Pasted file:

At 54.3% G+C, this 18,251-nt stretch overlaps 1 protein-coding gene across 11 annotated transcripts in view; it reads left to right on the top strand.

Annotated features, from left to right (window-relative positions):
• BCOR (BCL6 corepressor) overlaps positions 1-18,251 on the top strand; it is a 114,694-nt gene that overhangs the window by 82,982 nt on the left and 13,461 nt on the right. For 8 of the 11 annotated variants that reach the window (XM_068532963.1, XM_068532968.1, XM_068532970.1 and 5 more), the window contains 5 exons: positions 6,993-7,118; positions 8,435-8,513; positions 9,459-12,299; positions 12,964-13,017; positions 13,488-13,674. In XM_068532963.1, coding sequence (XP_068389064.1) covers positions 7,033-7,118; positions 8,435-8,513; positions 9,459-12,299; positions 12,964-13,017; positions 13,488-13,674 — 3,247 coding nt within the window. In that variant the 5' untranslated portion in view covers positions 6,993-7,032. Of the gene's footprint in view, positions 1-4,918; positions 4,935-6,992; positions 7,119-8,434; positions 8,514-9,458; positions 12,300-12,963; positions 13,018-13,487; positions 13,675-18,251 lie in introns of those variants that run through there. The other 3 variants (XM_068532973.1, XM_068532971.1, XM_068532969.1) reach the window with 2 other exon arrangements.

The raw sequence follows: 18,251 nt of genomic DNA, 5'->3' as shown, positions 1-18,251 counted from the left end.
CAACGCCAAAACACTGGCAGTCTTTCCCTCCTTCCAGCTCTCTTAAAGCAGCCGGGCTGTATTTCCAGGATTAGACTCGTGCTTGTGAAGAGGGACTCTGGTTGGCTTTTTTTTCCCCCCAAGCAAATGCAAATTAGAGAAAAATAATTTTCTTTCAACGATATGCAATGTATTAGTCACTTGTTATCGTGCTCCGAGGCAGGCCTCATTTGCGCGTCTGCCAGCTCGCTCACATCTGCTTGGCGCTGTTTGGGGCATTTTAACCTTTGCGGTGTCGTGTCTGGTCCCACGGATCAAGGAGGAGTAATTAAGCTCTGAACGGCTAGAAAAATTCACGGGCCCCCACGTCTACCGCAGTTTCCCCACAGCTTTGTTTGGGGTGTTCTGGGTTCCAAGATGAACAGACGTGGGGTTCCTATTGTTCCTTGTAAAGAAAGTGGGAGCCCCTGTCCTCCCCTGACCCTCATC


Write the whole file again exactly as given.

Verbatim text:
At 54.3% G+C, this 18,251-nt stretch overlaps 1 protein-coding gene across 11 annotated transcripts in view; it reads left to right on the top strand.

Annotated features, from left to right (window-relative positions):
• BCOR (BCL6 corepressor) overlaps positions 1-18,251 on the top strand; it is a 114,694-nt gene that overhangs the window by 82,982 nt on the left and 13,461 nt on the right. For 8 of the 11 annotated variants that reach the window (XM_068532963.1, XM_068532968.1, XM_068532970.1 and 5 more), the window contains 5 exons: positions 6,993-7,118; positions 8,435-8,513; positions 9,459-12,299; positions 12,964-13,017; positions 13,488-13,674. In XM_068532963.1, coding sequence (XP_068389064.1) covers positions 7,033-7,118; positions 8,435-8,513; positions 9,459-12,299; positions 12,964-13,017; positions 13,488-13,674 — 3,247 coding nt within the window. In that variant the 5' untranslated portion in view covers positions 6,993-7,032. Of the gene's footprint in view, positions 1-4,918; positions 4,935-6,992; positions 7,119-8,434; positions 8,514-9,458; positions 12,300-12,963; positions 13,018-13,487; positions 13,675-18,251 lie in introns of those variants that run through there. The other 3 variants (XM_068532973.1, XM_068532971.1, XM_068532969.1) reach the window with 2 other exon arrangements.

The raw sequence follows: 18,251 nt of genomic DNA, 5'->3' as shown, positions 1-18,251 counted from the left end.
CAACGCCAAAACACTGGCAGTCTTTCCCTCCTTCCAGCTCTCTTAAAGCAGCCGGGCTGTATTTCCAGGATTAGACTCGTGCTTGTGAAGAGGGACTCTGGTTGGCTTTTTTTTCCCCCCAAGCAAATGCAAATTAGAGAAAAATAATTTTCTTTCAACGATATGCAATGTATTAGTCACTTGTTATCGTGCTCCGAGGCAGGCCTCATTTGCGCGTCTGCCAGCTCGCTCACATCTGCTTGGCGCTGTTTGGGGCATTTTAACCTTTGCGGTGTCGTGTCTGGTCCCACGGATCAAGGAGGAGTAATTAAGCTCTGAACGGCTAGAAAAATTCACGGGCCCCCACGTCTACCGCAGTTTCCCCACAGCTTTGTTTGGGGTGTTCTGGGTTCCAAGATGAACAGACGTGGGGTTCCTATTGTTCCTTGTAAAGAAAGTGGGAGCCCCTGTCCTCCCCTGACCCTCATC